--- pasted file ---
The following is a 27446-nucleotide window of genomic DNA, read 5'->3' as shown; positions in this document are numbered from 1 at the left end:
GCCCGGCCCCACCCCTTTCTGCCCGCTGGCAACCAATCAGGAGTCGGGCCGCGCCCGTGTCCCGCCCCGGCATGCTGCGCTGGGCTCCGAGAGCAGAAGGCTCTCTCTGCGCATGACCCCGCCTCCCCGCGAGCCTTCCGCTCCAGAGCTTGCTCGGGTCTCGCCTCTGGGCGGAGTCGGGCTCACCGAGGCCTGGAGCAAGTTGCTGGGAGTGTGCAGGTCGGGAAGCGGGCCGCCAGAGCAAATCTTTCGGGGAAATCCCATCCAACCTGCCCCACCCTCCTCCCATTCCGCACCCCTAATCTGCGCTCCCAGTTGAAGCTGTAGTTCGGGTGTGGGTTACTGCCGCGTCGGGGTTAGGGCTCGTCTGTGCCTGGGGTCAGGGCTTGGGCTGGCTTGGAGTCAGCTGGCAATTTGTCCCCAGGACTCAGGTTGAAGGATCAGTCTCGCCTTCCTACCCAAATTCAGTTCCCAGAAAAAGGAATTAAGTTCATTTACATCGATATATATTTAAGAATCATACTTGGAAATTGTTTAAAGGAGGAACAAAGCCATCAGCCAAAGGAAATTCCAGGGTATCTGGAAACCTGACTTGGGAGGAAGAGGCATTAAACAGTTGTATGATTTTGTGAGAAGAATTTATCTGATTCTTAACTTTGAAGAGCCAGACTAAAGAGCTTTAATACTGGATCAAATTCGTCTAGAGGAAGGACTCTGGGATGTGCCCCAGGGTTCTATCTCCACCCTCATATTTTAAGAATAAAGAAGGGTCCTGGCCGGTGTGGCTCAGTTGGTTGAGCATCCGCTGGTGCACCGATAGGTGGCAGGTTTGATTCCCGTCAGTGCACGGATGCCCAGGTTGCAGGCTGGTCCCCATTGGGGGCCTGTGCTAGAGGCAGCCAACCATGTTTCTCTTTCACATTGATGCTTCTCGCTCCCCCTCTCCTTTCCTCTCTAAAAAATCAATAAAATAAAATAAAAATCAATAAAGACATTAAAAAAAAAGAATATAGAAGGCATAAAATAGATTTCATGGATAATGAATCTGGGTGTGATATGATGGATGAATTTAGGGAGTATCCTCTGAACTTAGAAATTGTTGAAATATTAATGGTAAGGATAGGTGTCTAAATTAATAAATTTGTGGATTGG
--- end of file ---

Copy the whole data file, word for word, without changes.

The following is a 27446-nucleotide window of genomic DNA, read 5'->3' as shown; positions in this document are numbered from 1 at the left end:
GCCCGGCCCCACCCCTTTCTGCCCGCTGGCAACCAATCAGGAGTCGGGCCGCGCCCGTGTCCCGCCCCGGCATGCTGCGCTGGGCTCCGAGAGCAGAAGGCTCTCTCTGCGCATGACCCCGCCTCCCCGCGAGCCTTCCGCTCCAGAGCTTGCTCGGGTCTCGCCTCTGGGCGGAGTCGGGCTCACCGAGGCCTGGAGCAAGTTGCTGGGAGTGTGCAGGTCGGGAAGCGGGCCGCCAGAGCAAATCTTTCGGGGAAATCCCATCCAACCTGCCCCACCCTCCTCCCATTCCGCACCCCTAATCTGCGCTCCCAGTTGAAGCTGTAGTTCGGGTGTGGGTTACTGCCGCGTCGGGGTTAGGGCTCGTCTGTGCCTGGGGTCAGGGCTTGGGCTGGCTTGGAGTCAGCTGGCAATTTGTCCCCAGGACTCAGGTTGAAGGATCAGTCTCGCCTTCCTACCCAAATTCAGTTCCCAGAAAAAGGAATTAAGTTCATTTACATCGATATATATTTAAGAATCATACTTGGAAATTGTTTAAAGGAGGAACAAAGCCATCAGCCAAAGGAAATTCCAGGGTATCTGGAAACCTGACTTGGGAGGAAGAGGCATTAAACAGTTGTATGATTTTGTGAGAAGAATTTATCTGATTCTTAACTTTGAAGAGCCAGACTAAAGAGCTTTAATACTGGATCAAATTCGTCTAGAGGAAGGACTCTGGGATGTGCCCCAGGGTTCTATCTCCACCCTCATATTTTAAGAATAAAGAAGGGTCCTGGCCGGTGTGGCTCAGTTGGTTGAGCATCCGCTGGTGCACCGATAGGTGGCAGGTTTGATTCCCGTCAGTGCACGGATGCCCAGGTTGCAGGCTGGTCCCCATTGGGGGCCTGTGCTAGAGGCAGCCAACCATGTTTCTCTTTCACATTGATGCTTCTCGCTCCCCCTCTCCTTTCCTCTCTAAAAAATCAATAAAATAAAATAAAAATCAATAAAGACATTAAAAAAAAAGAATATAGAAGGCATAAAATAGATTTCATGGATAATGAATCTGGGTGTGATATGATGGATGAATTTAGGGAGTATCCTCTGAACTTAGAAATTGTTGAAATATTAATGGTAAGGATAGGTGTCTAAATTAATAAATTTGTGGATTGG